Almost every child had marbles, so marbles can be found just about anywhere, from tag sales to antique shops.
If you are lucky and persevere, you can find marbles at tag sales, estate sales, flea markets, antique shows, antique malls and antique shops.
One of the best places to find marbles is at one of the many marble shows held around the country. This site maintains a schedule of marble shows.
Another place is to contact marble dealers. Usually a show is the best place to find marble dealers. We have a large number of marbles for sale in our marble shop. There are also several marble dealers that we have exchanged links with on our Other Marble Links Page.
The other place where you can find marbles is through auctions. You can find a large number of marbles on Ebay, although as with most things on Ebay you have to be careful that items are correctly and adequately described. There are also several marble auctioneers around the country. They conduct live auctions that also include online and phone bidding. Visit the Marble Auction page for information on our auctions and our consignment service.
Can damaged marbles be repaired?
Damage to a marble usually occurs when it is hit by another marble. After all, they were meant to be played with, right? The damage you usually find is chips (glass missing), flakes (shallow chips), moons (partial glass missing), subsurface moons (no glass missing), roughness and haziness.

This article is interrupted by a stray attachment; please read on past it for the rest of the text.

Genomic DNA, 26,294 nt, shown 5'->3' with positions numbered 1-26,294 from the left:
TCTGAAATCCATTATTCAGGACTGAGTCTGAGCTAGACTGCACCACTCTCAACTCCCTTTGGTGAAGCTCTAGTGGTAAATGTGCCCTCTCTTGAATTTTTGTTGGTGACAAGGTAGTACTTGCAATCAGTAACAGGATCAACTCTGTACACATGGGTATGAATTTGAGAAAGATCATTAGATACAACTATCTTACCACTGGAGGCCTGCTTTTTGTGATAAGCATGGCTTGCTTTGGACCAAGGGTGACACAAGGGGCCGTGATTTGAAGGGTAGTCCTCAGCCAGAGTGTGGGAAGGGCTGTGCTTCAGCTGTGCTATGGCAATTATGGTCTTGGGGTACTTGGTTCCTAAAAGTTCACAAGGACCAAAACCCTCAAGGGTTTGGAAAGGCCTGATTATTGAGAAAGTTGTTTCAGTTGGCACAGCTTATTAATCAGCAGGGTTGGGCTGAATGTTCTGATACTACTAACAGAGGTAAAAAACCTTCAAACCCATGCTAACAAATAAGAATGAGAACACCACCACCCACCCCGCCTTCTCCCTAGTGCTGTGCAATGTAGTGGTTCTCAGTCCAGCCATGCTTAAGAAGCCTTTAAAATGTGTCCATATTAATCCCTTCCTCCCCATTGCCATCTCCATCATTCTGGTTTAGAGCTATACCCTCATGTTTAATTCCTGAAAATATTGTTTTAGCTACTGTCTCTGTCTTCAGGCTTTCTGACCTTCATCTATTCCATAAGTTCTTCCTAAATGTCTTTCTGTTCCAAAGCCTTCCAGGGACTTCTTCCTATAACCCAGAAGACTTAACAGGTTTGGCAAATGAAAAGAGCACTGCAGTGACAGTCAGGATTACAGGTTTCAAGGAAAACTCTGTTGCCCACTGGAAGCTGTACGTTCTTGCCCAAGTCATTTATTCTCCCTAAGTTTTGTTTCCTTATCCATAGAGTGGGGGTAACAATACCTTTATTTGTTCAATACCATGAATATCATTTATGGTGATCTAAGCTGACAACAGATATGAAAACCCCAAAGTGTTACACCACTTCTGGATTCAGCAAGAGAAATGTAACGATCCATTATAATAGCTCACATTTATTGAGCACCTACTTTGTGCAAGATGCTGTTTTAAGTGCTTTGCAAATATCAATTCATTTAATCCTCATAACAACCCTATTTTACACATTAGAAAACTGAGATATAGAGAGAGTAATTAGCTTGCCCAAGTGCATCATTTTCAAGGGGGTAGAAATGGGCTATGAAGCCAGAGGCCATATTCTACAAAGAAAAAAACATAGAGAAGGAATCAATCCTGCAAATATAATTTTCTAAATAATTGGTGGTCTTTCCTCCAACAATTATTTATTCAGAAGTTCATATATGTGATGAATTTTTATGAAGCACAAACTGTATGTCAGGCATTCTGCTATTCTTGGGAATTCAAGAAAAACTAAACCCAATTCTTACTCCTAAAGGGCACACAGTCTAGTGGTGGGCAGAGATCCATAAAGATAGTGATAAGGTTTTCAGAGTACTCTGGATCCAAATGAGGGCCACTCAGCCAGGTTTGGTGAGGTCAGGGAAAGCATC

Roughness and haziness can be removed by a light buff. This takes off just the surface layer of glass. Generally, the pontil remains intact. Roughness and haziness can also be covered up by a coating. This can range from clear nail polish to polymers.
Chips, flakes, moons and subsurface moons can only be removed by polishing. This involves taking off a deeper layer of glass. If you want the marble to remain round, you have to remove the pontils.Chips and flakes can also be filled with polymers.
Collectors are divided on whether or not marbles should be polished. Purists feel that you should never work on the surface of a marble. Other collectors feel that it is ok to work on a marble, in order to make it more viewable.